Another Hungarian father told the writer, “When we watched our children growing up there were moments of unbearable anxiety. We would see our sons come home from school…repeating communist lies. When we asked them who they loved they would say, ‘Mama, and Papa, and Brother Stalin.’ They would bring us pictures of Stalin to put in our living rooms and we would know that their teachers would ask them each day, ‘Do your parents love Comrade Stalin?’ And we would have to make believe that we did.

“And almost every night when we went to bed we would whisper, ‘Do you think they are old enough yet to know?’ You see this family had to know the exact moment at which a boy could be saved from communism and yet not too soon for fear the child might inadvertently blurt out the truth and destroy the whole family. Because if the AVO [the Hungarian KGB], suspected, they simply came around one night and took the father away. Sometimes he was never seen again.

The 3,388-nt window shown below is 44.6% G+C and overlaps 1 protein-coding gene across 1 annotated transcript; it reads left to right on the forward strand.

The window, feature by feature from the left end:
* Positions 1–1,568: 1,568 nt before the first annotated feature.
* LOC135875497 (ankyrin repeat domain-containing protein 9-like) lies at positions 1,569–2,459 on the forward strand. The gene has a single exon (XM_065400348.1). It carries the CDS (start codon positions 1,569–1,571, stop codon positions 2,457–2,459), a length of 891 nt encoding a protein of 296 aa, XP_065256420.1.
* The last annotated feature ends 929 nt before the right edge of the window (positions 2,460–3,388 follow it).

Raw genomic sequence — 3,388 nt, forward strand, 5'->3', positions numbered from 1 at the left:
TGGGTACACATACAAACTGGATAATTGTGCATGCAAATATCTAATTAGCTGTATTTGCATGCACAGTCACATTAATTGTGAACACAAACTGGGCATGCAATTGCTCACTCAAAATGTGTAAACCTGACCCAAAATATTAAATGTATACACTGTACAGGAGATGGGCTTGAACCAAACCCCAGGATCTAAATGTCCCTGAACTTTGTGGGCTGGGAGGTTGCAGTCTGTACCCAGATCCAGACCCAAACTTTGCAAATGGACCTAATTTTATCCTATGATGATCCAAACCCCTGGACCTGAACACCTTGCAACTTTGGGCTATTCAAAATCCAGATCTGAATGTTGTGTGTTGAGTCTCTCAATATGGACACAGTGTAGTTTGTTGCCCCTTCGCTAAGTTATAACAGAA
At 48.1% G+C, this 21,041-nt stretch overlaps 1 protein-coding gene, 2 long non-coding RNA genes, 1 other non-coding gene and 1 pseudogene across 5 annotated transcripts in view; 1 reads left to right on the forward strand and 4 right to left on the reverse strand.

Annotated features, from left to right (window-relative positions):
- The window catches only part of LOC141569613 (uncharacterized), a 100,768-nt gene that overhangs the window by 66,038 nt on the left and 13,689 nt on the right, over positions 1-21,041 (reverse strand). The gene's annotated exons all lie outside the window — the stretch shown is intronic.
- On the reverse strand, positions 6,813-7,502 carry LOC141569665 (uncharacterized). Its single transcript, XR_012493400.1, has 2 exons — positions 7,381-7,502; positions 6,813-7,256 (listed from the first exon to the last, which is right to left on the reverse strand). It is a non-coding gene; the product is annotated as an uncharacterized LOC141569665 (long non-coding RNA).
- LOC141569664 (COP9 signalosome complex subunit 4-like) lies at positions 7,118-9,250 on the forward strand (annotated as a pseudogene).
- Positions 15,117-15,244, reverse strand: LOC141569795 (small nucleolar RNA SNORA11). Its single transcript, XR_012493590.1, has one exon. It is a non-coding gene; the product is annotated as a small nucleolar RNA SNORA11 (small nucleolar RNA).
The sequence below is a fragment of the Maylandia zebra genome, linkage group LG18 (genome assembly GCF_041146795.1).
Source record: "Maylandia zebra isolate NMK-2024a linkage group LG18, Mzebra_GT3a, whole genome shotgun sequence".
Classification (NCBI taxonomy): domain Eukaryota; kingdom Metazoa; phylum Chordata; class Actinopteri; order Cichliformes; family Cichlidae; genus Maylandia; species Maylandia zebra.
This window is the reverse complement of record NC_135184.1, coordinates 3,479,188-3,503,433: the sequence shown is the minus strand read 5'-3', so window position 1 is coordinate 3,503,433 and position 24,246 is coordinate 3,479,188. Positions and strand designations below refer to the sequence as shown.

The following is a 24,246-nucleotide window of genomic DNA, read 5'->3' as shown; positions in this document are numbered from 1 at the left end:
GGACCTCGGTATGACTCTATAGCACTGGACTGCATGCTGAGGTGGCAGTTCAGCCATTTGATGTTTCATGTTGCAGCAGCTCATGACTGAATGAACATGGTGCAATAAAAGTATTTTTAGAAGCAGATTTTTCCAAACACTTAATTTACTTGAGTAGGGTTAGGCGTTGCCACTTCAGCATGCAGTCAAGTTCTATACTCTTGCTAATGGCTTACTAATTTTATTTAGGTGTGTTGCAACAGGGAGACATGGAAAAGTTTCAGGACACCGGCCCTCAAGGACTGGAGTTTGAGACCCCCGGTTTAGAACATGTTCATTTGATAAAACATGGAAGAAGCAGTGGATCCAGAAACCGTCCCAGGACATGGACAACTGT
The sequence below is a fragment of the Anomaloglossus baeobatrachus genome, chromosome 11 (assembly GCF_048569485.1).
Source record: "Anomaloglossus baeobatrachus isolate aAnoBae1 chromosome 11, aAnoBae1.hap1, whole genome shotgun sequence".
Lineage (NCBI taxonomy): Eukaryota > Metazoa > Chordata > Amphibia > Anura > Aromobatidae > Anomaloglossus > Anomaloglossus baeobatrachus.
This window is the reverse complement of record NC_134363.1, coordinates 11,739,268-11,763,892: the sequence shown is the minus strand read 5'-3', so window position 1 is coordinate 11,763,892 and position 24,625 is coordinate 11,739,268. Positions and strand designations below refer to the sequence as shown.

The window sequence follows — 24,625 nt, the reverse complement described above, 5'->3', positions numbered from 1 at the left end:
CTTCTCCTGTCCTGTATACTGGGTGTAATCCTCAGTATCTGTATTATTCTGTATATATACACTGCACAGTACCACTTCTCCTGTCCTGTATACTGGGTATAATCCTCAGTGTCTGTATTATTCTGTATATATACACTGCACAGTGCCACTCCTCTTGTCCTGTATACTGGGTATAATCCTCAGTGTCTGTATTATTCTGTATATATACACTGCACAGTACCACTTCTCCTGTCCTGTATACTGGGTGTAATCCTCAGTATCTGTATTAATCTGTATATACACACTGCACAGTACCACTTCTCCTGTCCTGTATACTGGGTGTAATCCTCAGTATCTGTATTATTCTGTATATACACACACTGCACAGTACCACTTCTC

“More whispering. More consultations. I myself…three times have participated  in the first family meeting. It was almost always at night, and the parents would bring the children together and they would ask casually, ‘What did you learn in school today?’ And the child would explain how Russia and Stalin were the only things Hungary could trust in and the father would say simply, “That’s all a lie, son.’

“It was a terrifying moment. You could feel death in the room, and then usually I would speak and I would say, ‘Istvan, do you know what death is?’ and regardless of what Istvan replied, I would say, ‘And if you tell anyone about tonight, your father will die.’